This System EX bell with integral Aheadset spacer is a convenient, unobtrusive means of carrying a bell. However, courteous greetings are arguably more effective, and weigh and cost nothing.
The bell is made from powder coated aluminium alloy and is available in five pretty colours. Employing a very simple sprung striker, there are no other moving parts to corrode, or break: simply flick it against the dome using thumb, index or forefingers.
The spacer comes in any colour or size you like, so long as it's gloss black, 10mm deep and 1 1/8in diameter. Look closely and you'll notice three neatly machined flanges. Other than hosting the bell, these prevent it orbiting the steerer when refitting stems, or adjusting bearing tension.
I prefer the outright convenience of discrete 'ping' type bells that can nestle against old school bar-end shifters; this arrangement still keeps the striker within easy reach while retaining an uncluttered look.
Nonetheless, two swift rings seemed sufficient to attract the attentions of horse riders and ramblers from approximately 25 metres along quiet bridle/towpaths without driving dogs into a frenzy. That's better than many OEM giveaways, this suggests it would comply with Dutch guidelines. It tempered some anti cyclist sentiments when combined with a polite call-out.
Only the 100+ decibel horn models make any impression on the Queen's highway; the SystemEx's chirpy metallic ring proved almost completely mute, even along lightly trafficked side-streets.
However, there are countries where having a bell fitted is mandatory and while it would be a cruel copper who booked you, £5.99 is markedly cheaper than a fine when touring on the continent.
Interesting concept and nicely finished but bells are little more than ornaments on British roads
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Make and model: SystemEX Bell with Integral Aheadset Spacer
Size tested: Black
Tell us what the product is for, and who it's aimed at. What do the manufacturers say about it? How does that compare to your own feelings about it?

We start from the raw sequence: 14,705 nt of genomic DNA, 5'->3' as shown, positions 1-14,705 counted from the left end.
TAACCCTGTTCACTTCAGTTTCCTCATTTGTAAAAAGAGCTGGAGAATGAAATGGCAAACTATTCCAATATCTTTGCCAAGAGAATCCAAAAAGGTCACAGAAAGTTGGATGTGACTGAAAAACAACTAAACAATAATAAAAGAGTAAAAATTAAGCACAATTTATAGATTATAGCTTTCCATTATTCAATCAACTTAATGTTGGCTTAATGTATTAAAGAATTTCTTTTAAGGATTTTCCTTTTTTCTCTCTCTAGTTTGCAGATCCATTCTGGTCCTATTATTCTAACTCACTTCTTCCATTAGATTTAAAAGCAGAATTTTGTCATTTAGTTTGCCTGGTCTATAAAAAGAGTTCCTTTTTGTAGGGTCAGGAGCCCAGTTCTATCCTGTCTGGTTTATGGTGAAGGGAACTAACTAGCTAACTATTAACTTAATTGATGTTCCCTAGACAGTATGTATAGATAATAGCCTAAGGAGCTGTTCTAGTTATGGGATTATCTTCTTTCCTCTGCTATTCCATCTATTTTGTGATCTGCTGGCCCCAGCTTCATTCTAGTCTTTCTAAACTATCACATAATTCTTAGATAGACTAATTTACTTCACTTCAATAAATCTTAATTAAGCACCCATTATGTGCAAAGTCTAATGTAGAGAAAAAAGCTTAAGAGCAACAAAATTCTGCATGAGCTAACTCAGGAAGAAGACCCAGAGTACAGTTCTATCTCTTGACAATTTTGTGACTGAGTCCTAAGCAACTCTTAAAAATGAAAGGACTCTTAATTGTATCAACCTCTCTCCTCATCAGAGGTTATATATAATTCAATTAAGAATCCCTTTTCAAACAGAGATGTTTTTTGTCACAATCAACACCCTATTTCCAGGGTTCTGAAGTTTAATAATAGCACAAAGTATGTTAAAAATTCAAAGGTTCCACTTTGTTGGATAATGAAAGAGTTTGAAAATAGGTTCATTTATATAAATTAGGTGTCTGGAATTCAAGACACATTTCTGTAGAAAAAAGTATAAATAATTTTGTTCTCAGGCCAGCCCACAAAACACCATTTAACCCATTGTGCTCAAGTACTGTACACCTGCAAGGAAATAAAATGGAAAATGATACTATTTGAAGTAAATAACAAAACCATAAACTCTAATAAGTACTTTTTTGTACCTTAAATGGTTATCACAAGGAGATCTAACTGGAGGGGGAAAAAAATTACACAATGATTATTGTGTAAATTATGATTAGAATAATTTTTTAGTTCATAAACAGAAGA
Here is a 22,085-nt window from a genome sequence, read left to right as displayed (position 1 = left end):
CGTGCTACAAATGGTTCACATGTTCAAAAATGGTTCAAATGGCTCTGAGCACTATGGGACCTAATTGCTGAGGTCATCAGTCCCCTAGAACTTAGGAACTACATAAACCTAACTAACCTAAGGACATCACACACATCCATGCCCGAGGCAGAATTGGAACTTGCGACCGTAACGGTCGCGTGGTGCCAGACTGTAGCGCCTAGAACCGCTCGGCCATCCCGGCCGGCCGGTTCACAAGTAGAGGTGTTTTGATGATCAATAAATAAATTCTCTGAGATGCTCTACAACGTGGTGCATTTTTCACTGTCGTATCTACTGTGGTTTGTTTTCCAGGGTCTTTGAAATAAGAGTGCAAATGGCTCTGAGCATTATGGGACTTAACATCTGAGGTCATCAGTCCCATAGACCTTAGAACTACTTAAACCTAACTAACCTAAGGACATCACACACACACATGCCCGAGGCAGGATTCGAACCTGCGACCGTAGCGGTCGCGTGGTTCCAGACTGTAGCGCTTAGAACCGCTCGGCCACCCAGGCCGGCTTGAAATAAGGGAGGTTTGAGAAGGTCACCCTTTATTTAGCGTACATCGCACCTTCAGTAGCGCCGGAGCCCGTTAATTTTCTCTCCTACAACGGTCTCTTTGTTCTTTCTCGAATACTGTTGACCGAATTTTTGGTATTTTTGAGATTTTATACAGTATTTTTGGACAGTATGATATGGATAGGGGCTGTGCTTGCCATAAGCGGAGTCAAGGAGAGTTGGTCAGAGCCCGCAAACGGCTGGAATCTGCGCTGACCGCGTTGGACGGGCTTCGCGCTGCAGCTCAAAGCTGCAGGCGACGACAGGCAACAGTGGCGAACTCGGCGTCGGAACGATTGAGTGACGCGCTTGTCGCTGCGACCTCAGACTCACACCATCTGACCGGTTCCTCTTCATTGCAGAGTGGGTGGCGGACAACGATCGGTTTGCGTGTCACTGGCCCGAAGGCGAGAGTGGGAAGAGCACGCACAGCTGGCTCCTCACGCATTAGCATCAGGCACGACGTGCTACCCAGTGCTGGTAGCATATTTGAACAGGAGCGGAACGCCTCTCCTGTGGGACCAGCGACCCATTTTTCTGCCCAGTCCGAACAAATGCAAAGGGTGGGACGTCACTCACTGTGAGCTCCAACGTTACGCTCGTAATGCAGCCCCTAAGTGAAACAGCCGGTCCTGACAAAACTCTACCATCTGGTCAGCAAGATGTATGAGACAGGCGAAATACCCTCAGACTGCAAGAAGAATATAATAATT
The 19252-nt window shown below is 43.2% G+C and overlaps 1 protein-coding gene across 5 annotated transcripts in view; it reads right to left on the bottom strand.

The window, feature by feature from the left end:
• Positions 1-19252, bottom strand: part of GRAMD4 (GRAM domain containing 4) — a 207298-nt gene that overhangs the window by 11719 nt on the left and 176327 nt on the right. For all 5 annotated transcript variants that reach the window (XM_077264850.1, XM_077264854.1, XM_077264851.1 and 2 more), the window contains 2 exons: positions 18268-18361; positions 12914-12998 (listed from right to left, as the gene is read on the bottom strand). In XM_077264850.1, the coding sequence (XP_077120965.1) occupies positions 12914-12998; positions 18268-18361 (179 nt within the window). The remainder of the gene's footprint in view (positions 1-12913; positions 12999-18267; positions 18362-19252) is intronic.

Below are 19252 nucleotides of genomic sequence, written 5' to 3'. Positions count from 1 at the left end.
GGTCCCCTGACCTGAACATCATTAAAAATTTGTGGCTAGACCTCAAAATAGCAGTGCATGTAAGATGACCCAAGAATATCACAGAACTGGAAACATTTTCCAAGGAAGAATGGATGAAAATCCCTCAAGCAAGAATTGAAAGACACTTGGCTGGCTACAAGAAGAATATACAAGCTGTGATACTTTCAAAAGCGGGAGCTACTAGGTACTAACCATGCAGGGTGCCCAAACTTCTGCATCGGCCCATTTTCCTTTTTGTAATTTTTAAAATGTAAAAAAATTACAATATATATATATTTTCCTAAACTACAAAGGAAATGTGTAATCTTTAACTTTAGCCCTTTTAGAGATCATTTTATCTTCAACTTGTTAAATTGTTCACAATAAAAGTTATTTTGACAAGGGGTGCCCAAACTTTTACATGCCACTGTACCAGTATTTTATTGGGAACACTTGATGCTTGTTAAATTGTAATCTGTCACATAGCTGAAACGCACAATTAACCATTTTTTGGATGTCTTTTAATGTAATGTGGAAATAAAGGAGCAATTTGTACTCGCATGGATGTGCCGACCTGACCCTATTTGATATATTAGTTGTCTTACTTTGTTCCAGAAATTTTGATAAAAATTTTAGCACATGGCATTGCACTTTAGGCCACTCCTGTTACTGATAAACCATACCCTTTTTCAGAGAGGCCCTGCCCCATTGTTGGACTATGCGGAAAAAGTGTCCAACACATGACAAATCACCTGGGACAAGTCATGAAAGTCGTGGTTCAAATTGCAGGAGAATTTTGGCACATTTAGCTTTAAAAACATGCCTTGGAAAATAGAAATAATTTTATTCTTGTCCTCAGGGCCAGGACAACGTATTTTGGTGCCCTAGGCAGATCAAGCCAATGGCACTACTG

'Compact bell to fit in place of a 11/8 stem spacer'
Tell us some more about the technical aspects of the product?
Aluminium alloy spacer and bell, the latter is available in a choice of colours. Spacer incorporates several flanges, which host the bell and prevent it moving from the desired position when refitting the handlebar stem or adjusting bearing tension.
Quite nicely machined and finished.
Simple, user-friendly design.
Depends on context and perspective. It's quite well made and considerably cheaper than a fine when riding in Europe but on these shores a well-timed yell is more effective and moreover, free.
Tell us how the product performed overall when used for its designed purpose
Overall, the combo is very unobtrusive and the spacer works just fine. However, while emitting a distinctive "ring"; bells are of very limited use. This one was quite audible along bridleways and other quiet shared use paths but as might be expected, completely useless anywhere else.
Tell us what you particularly liked about the product
Innovative concept - combining spacer with accessories.
Tell us what you particularly disliked about the product
Nothing but bells are of little practical use, especially in built up areas.
Did you enjoy using the product? Yes.
Would you consider buying the product? No.
Would you recommend the product to a friend? Possibly, if they were touring in/through mainland Europe.
Age: 41 Height: 1m 81 Weight: 70 kilos
I usually ride: Rough Stuff Tourer Based around 4130 Univega mtb Frameset My best bike is: 1955 Holdsworth Road Path and several others including cross & traditional road
I've been riding for: Over 20 years I ride: Most days I would class myself as: Experienced
I regularly do the following types of riding: cyclo cross, commuting, touring, fixed/singlespeed, mtb,
Shaun Audane is a freelance writer/product tester with over twenty-eight years riding experience, the last twelve (120,000 miles) spent putting bikes and kit through their paces for a variety of publications. Previous generations of his family worked at manufacturing's sharp end, thus Shaun can weld, has a sound understanding of frame building practice and a preference for steel or titanium framesets.
Citing Richard Ballantine and an Au pair as his earliest cycling influences, he is presently writing a cycling book with particular focus upon women, families and disabled audiences (Having been a registered care manager and coached children at Herne Hill Velodrome in earlier careers)